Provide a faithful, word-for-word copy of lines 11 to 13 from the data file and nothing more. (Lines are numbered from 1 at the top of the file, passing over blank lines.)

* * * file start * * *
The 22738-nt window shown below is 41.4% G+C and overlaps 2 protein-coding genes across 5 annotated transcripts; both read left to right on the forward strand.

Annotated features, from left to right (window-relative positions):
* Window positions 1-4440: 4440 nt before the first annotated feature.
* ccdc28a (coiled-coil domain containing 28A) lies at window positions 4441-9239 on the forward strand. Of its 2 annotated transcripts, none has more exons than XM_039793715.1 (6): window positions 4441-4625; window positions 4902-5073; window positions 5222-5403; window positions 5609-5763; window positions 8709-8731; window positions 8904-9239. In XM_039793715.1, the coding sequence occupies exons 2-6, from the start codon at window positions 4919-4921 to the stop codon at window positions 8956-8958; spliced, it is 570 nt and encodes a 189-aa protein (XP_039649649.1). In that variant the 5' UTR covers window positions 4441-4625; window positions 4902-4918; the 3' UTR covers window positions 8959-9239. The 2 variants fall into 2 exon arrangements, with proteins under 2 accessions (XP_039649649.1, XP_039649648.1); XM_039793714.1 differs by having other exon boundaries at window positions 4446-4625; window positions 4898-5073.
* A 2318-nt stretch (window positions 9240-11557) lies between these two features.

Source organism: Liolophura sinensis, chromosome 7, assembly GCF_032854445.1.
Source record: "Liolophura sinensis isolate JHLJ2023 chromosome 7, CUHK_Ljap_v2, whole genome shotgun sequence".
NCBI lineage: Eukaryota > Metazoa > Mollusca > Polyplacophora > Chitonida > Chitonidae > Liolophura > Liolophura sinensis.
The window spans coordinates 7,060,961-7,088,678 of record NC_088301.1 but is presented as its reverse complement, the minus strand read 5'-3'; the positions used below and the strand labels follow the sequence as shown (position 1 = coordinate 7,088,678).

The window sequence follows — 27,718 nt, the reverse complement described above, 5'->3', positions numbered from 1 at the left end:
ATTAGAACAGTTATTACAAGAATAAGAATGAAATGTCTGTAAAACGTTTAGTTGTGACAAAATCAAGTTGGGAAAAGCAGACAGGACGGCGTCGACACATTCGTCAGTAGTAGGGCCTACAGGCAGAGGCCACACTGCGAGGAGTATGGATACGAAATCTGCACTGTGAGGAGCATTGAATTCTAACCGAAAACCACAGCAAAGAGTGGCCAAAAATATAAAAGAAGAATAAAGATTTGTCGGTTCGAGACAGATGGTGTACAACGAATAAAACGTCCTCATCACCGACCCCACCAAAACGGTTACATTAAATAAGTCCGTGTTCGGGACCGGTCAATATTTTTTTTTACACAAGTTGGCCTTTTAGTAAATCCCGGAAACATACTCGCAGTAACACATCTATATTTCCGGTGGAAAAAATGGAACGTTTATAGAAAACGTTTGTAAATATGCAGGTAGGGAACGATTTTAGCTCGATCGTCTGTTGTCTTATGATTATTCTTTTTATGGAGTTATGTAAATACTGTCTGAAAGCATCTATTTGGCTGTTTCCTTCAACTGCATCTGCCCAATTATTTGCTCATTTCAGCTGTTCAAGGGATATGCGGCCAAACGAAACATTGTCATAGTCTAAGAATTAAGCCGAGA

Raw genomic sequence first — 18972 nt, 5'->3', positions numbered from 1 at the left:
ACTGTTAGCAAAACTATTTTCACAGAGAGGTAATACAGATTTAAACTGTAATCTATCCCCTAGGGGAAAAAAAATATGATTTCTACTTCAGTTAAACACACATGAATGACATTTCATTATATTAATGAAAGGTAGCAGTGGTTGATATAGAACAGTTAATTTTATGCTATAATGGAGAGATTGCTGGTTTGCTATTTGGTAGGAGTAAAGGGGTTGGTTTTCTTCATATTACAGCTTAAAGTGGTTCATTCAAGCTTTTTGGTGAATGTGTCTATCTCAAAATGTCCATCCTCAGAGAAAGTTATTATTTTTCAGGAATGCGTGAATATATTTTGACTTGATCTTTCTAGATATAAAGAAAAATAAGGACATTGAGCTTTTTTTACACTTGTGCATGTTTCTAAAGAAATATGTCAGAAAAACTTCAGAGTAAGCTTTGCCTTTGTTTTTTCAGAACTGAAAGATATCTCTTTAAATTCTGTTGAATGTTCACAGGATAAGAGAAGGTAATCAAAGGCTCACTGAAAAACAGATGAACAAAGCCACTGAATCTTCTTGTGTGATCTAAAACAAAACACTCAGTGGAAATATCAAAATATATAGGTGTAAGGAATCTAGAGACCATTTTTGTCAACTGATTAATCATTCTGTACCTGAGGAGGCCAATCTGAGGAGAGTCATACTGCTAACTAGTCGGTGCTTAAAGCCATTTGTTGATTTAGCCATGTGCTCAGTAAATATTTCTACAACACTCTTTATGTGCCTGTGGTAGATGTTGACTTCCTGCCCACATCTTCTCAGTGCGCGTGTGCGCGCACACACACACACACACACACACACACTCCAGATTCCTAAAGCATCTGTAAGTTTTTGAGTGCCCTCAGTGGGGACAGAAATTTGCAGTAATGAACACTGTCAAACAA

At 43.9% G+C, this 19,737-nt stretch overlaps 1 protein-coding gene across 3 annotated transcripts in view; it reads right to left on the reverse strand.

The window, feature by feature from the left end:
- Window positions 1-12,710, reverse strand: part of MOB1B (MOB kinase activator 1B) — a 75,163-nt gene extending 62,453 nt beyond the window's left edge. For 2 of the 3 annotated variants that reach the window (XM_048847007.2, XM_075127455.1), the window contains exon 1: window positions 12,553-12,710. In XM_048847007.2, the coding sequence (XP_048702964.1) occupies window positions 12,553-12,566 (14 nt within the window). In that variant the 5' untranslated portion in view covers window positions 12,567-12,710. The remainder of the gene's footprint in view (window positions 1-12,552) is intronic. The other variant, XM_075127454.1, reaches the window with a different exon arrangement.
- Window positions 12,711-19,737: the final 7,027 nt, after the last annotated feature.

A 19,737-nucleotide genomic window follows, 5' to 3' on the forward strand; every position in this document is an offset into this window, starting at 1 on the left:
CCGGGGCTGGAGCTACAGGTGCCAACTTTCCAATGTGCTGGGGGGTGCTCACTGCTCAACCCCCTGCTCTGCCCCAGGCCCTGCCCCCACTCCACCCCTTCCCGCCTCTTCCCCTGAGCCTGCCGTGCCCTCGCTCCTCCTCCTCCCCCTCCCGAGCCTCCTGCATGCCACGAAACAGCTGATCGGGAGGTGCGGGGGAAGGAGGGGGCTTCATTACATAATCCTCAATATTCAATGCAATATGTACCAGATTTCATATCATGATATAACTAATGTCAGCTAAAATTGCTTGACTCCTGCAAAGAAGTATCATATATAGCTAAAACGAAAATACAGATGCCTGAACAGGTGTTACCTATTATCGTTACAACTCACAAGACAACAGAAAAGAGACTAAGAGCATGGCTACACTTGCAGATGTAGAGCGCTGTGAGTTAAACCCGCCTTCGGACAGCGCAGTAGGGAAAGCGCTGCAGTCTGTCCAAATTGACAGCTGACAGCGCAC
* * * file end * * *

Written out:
ATTAGAACAGTTATTACAAGAATAAGAATGAAATGTCTGTAAAACGTTTAGTTGTGACAAAATCAAGTTGGGAAAAGCAGACAGGACGGCGTCGACACATTCGTCAGTAGTAGGGCCTACAGGCAGAGGCCACACTGCGAGGAGTATGGATACGAAATCTGCACTGTGAGGAGCATTGAATTCTAACCGAAAACCACAGCAAAGAGTGGCCAAAAATATAAAAGAAGAATAAAGATTTGTCGGTTCGAGACAGATGGTGTACAACGAATAAAACGTCCTCATCACCGACCCCACCAAAACGGTTACATTAAATAAGTCCGTGTTCGGGACCGGTCAATATTTTTTTTTACACAAGTTGGCCTTTTAGTAAATCCCGGAAACATACTCGCAGTAACACATCTATATTTCCGGTGGAAAAAATGGAACGTTTATAGAAAACGTTTGTAAATATGCAGGTAGGGAACGATTTTAGCTCGATCGTCTGTTGTCTTATGATTATTCTTTTTATGGAGTTATGTAAATACTGTCTGAAAGCATCTATTTGGCTGTTTCCTTCAACTGCATCTGCCCAATTATTTGCTCATTTCAGCTGTTCAAGGGATATGCGGCCAAACGAAACATTGTCATAGTCTAAGAATTAAGCCGAGA

Raw genomic sequence first — 18972 nt, 5'->3', positions numbered from 1 at the left:
ACTGTTAGCAAAACTATTTTCACAGAGAGGTAATACAGATTTAAACTGTAATCTATCCCCTAGGGGAAAAAAAATATGATTTCTACTTCAGTTAAACACACATGAATGACATTTCATTATATTAATGAAAGGTAGCAGTGGTTGATATAGAACAGTTAATTTTATGCTATAATGGAGAGATTGCTGGTTTGCTATTTGGTAGGAGTAAAGGGGTTGGTTTTCTTCATATTACAGCTTAAAGTGGTTCATTCAAGCTTTTTGGTGAATGTGTCTATCTCAAAATGTCCATCCTCAGAGAAAGTTATTATTTTTCAGGAATGCGTGAATATATTTTGACTTGATCTTTCTAGATATAAAGAAAAATAAGGACATTGAGCTTTTTTTACACTTGTGCATGTTTCTAAAGAAATATGTCAGAAAAACTTCAGAGTAAGCTTTGCCTTTGTTTTTTCAGAACTGAAAGATATCTCTTTAAATTCTGTTGAATGTTCACAGGATAAGAGAAGGTAATCAAAGGCTCACTGAAAAACAGATGAACAAAGCCACTGAATCTTCTTGTGTGATCTAAAACAAAACACTCAGTGGAAATATCAAAATATATAGGTGTAAGGAATCTAGAGACCATTTTTGTCAACTGATTAATCATTCTGTACCTGAGGAGGCCAATCTGAGGAGAGTCATACTGCTAACTAGTCGGTGCTTAAAGCCATTTGTTGATTTAGCCATGTGCTCAGTAAATATTTCTACAACACTCTTTATGTGCCTGTGGTAGATGTTGACTTCCTGCCCACATCTTCTCAGTGCGCGTGTGCGCGCACACACACACACACACACACACACACTCCAGATTCCTAAAGCATCTGTAAGTTTTTGAGTGCCCTCAGTGGGGACAGAAATTTGCAGTAATGAACACTGTCAAACAA